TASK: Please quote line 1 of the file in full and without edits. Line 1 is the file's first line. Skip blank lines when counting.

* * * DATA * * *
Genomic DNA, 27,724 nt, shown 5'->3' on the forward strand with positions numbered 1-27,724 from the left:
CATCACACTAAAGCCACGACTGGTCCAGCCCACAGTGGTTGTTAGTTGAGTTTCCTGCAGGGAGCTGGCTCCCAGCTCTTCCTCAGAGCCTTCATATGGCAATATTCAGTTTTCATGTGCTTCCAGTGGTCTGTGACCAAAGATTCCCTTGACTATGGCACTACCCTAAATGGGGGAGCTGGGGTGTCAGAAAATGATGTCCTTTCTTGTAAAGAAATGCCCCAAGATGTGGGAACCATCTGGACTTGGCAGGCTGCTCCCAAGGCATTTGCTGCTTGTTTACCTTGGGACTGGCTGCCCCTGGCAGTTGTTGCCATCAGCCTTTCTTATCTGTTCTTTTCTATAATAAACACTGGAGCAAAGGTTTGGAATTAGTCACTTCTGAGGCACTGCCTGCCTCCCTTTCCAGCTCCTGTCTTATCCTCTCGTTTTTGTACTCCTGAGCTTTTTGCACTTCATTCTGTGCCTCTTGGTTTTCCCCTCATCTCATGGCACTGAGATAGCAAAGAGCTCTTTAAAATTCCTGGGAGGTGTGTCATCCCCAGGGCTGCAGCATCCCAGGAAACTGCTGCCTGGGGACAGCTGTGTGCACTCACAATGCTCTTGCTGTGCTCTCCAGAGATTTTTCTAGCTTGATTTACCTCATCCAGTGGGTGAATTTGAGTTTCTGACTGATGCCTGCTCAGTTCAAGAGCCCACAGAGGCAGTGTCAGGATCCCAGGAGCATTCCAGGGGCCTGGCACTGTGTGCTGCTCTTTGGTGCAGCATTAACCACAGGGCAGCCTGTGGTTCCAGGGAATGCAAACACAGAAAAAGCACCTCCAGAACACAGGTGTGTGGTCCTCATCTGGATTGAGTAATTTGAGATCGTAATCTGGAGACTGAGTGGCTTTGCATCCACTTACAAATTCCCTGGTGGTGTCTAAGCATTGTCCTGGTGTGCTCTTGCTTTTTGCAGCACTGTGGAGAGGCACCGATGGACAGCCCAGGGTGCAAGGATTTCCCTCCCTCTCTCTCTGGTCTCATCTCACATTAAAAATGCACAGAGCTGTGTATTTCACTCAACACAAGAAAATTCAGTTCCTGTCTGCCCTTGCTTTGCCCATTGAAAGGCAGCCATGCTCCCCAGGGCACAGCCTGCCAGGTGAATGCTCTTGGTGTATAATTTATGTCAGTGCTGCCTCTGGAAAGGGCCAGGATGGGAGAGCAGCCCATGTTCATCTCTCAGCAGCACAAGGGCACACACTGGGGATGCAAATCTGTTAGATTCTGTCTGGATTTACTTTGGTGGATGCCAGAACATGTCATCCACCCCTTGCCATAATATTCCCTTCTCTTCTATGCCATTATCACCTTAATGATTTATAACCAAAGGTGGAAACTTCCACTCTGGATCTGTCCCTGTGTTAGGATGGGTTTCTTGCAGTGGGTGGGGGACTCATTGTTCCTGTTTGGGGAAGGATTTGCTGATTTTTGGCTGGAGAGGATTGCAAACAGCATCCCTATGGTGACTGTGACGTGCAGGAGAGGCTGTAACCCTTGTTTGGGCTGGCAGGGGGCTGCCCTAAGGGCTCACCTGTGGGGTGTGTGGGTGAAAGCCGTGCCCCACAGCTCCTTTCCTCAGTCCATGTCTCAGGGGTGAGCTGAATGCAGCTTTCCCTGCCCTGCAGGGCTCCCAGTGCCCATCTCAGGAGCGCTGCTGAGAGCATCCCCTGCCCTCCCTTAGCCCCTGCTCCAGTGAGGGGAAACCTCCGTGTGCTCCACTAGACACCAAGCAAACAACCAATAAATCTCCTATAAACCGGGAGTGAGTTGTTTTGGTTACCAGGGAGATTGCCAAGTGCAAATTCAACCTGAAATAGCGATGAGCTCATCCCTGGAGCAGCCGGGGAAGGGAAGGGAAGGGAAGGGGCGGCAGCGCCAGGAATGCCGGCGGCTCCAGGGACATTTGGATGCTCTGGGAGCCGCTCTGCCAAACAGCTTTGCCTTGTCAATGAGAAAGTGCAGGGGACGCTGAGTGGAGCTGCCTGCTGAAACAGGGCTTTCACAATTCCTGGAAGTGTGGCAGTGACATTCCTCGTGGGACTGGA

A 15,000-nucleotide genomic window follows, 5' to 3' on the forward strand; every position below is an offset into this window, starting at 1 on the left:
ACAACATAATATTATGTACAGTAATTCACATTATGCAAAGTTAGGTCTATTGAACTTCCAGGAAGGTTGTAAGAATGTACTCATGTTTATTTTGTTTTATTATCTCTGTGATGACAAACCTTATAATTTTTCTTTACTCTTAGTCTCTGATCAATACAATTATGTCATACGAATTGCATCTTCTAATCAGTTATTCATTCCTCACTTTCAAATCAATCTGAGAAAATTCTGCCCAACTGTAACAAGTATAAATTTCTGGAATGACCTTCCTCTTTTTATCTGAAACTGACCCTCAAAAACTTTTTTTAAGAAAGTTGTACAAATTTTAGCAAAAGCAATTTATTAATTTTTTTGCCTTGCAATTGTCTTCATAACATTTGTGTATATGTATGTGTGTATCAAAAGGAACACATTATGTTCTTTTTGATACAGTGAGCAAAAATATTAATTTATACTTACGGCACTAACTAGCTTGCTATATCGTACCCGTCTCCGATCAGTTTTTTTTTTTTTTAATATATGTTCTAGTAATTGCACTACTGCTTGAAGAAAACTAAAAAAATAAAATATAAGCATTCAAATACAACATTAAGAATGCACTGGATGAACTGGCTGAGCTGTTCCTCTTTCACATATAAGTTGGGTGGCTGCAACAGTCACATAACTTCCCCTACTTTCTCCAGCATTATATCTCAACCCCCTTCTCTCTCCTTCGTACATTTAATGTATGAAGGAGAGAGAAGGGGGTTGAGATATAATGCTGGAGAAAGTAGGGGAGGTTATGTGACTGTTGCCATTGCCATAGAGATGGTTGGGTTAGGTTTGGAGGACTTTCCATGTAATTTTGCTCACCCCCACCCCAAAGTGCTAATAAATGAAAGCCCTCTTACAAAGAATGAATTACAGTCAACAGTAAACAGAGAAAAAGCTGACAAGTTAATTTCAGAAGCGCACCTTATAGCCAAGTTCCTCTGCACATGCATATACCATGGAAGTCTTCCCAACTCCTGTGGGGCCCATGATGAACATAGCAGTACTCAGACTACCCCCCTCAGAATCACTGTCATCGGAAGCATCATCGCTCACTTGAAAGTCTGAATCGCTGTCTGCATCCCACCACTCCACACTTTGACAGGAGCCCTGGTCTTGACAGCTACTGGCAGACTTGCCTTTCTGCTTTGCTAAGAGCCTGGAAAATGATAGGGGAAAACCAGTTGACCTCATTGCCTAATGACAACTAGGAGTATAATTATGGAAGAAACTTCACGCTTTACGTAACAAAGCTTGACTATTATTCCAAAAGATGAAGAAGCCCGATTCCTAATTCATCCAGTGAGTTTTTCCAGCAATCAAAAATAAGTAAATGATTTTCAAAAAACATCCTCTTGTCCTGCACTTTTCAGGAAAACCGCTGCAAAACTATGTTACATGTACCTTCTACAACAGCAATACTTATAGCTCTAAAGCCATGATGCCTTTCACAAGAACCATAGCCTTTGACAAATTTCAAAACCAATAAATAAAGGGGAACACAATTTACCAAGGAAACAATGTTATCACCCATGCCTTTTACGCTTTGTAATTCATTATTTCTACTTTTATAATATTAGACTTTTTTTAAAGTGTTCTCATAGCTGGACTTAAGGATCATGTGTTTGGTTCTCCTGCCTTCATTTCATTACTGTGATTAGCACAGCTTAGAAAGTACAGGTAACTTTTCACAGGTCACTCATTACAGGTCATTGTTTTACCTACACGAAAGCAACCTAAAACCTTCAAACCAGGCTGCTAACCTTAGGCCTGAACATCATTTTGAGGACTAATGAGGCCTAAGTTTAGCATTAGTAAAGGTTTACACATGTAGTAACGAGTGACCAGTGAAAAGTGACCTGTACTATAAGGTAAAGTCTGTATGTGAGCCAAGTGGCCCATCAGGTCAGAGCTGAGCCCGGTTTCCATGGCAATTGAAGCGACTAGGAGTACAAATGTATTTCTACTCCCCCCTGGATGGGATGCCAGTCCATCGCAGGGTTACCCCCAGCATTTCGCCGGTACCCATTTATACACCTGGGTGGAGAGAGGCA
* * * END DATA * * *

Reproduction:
Genomic DNA, 27,724 nt, shown 5'->3' on the forward strand with positions numbered 1-27,724 from the left: